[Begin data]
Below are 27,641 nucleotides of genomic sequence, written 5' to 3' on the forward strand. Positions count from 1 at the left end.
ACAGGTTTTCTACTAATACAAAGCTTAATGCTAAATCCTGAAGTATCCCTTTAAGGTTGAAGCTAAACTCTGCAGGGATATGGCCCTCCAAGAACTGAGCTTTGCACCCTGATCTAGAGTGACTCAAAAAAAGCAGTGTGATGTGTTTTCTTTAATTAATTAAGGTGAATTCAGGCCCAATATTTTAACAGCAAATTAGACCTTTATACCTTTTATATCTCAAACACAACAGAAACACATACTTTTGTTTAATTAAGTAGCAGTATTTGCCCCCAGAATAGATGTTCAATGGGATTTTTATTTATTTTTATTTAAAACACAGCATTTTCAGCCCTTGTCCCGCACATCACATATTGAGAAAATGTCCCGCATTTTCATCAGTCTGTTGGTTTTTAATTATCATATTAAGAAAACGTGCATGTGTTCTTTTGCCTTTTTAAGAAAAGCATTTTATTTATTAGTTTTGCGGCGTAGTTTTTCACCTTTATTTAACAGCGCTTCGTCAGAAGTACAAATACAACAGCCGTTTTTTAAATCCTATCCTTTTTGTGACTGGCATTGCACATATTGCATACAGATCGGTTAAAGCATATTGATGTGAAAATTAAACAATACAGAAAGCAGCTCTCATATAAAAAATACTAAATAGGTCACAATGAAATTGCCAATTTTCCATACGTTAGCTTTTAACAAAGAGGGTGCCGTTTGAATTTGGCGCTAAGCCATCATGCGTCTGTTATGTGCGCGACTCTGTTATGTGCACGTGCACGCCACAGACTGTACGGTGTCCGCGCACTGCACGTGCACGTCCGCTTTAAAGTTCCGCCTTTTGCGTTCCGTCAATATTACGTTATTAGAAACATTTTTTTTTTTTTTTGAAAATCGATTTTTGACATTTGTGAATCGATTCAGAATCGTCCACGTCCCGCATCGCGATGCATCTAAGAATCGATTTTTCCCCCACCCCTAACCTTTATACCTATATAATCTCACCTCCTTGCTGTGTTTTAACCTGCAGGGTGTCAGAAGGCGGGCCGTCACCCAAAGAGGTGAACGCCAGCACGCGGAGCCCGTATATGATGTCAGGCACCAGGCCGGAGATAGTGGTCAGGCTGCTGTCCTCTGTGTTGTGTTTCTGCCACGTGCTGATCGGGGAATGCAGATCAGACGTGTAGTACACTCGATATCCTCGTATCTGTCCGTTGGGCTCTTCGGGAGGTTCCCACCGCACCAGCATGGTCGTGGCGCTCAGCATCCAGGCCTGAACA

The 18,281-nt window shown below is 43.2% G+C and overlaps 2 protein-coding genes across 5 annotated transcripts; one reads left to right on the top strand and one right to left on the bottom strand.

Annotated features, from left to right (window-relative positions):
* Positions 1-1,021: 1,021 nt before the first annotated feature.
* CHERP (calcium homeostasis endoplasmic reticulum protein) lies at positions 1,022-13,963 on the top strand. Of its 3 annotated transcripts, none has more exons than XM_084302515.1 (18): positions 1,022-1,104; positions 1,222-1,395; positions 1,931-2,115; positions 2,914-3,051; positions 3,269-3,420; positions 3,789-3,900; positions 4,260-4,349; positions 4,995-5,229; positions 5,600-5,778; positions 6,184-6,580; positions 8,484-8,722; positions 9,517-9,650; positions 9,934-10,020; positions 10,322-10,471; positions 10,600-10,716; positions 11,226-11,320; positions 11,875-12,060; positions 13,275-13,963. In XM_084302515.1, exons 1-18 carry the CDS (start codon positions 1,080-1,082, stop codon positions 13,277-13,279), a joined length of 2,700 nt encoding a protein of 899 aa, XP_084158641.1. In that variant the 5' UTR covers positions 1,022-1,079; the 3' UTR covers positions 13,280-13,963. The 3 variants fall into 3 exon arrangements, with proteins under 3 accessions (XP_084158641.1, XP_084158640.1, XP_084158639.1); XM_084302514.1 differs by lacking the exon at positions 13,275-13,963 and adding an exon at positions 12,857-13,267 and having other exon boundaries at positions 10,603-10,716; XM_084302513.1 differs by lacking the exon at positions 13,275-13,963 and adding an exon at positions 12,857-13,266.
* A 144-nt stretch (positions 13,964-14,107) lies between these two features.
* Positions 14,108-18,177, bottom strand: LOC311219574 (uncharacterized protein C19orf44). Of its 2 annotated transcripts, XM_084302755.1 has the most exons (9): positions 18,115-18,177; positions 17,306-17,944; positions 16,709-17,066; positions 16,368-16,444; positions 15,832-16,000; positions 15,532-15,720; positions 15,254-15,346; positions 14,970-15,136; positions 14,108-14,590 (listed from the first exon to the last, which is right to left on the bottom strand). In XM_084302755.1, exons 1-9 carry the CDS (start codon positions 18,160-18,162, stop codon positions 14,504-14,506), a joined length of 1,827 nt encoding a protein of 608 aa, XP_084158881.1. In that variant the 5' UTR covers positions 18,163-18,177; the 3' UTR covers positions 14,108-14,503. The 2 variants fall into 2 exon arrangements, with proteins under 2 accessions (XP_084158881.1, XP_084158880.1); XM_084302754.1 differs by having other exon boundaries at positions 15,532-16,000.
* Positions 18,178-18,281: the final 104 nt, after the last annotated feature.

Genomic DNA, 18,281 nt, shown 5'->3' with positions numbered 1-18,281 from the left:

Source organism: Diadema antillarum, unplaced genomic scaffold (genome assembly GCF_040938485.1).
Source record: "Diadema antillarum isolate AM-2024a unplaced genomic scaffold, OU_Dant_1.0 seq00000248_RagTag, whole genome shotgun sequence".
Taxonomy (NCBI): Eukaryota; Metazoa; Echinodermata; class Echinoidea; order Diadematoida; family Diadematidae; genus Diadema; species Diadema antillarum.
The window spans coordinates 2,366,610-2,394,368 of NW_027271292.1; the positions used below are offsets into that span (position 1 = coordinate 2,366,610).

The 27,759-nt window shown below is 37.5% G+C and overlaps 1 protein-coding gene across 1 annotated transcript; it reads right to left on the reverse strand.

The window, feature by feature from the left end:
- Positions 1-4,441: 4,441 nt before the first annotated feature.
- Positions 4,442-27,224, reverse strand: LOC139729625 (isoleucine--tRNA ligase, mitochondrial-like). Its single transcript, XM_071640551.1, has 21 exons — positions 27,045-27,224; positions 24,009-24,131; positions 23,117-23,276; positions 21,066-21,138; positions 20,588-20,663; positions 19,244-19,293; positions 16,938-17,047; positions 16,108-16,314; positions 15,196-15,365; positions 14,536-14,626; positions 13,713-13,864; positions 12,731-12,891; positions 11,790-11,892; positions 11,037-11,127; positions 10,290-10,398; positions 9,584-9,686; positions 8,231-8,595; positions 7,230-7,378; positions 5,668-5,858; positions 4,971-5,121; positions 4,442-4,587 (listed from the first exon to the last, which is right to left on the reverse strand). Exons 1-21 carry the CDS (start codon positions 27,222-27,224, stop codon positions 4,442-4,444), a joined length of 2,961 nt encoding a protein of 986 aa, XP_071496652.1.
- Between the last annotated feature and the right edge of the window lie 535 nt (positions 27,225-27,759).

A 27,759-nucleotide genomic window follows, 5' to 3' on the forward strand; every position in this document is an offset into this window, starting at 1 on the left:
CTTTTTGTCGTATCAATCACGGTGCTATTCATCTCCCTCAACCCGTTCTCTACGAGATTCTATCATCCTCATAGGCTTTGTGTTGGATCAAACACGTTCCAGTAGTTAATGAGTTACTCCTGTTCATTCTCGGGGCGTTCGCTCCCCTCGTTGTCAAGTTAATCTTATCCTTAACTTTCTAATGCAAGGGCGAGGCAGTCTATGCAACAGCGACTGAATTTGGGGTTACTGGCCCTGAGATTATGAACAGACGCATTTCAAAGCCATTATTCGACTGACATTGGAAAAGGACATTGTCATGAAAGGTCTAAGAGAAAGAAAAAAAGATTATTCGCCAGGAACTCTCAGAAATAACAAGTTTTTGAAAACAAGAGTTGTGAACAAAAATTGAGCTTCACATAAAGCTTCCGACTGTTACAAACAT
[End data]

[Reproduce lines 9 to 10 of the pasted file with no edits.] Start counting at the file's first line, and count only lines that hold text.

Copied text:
* Positions 18,178-18,281: the final 104 nt, after the last annotated feature.

Genomic DNA, 18,281 nt, shown 5'->3' with positions numbered 1-18,281 from the left: